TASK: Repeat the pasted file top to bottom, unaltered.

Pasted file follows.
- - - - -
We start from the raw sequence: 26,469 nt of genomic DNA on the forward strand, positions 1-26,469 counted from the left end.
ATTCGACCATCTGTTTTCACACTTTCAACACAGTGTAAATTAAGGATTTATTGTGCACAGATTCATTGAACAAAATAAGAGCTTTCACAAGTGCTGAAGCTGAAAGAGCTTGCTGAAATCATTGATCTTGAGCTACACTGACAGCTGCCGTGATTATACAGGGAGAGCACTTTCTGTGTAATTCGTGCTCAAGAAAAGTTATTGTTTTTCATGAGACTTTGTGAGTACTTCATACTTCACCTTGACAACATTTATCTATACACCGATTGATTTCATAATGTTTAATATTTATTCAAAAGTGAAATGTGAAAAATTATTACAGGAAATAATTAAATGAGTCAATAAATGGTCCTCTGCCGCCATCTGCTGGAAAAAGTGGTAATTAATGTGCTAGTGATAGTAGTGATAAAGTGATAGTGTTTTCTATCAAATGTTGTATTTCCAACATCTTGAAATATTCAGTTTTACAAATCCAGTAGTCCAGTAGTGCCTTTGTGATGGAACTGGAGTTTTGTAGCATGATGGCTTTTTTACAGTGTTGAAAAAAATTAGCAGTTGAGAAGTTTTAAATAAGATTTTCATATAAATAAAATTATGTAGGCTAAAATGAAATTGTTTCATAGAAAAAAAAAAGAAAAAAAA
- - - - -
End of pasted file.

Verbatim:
We start from the raw sequence: 26,469 nt of genomic DNA on the forward strand, positions 1-26,469 counted from the left end.
ATTCGACCATCTGTTTTCACACTTTCAACACAGTGTAAATTAAGGATTTATTGTGCACAGATTCATTGAACAAAATAAGAGCTTTCACAAGTGCTGAAGCTGAAAGAGCTTGCTGAAATCATTGATCTTGAGCTACACTGACAGCTGCCGTGATTATACAGGGAGAGCACTTTCTGTGTAATTCGTGCTCAAGAAAAGTTATTGTTTTTCATGAGACTTTGTGAGTACTTCATACTTCACCTTGACAACATTTATCTATACACCGATTGATTTCATAATGTTTAATATTTATTCAAAAGTGAAATGTGAAAAATTATTACAGGAAATAATTAAATGAGTCAATAAATGGTCCTCTGCCGCCATCTGCTGGAAAAAGTGGTAATTAATGTGCTAGTGATAGTAGTGATAAAGTGATAGTGTTTTCTATCAAATGTTGTATTTCCAACATCTTGAAATATTCAGTTTTACAAATCCAGTAGTCCAGTAGTGCCTTTGTGATGGAACTGGAGTTTTGTAGCATGATGGCTTTTTTACAGTGTTGAAAAAAATTAGCAGTTGAGAAGTTTTAAATAAGATTTTCATATAAATAAAATTATGTAGGCTAAAATGAAATTGTTTCATAGAAAAAAAAAAGAAAAAAAA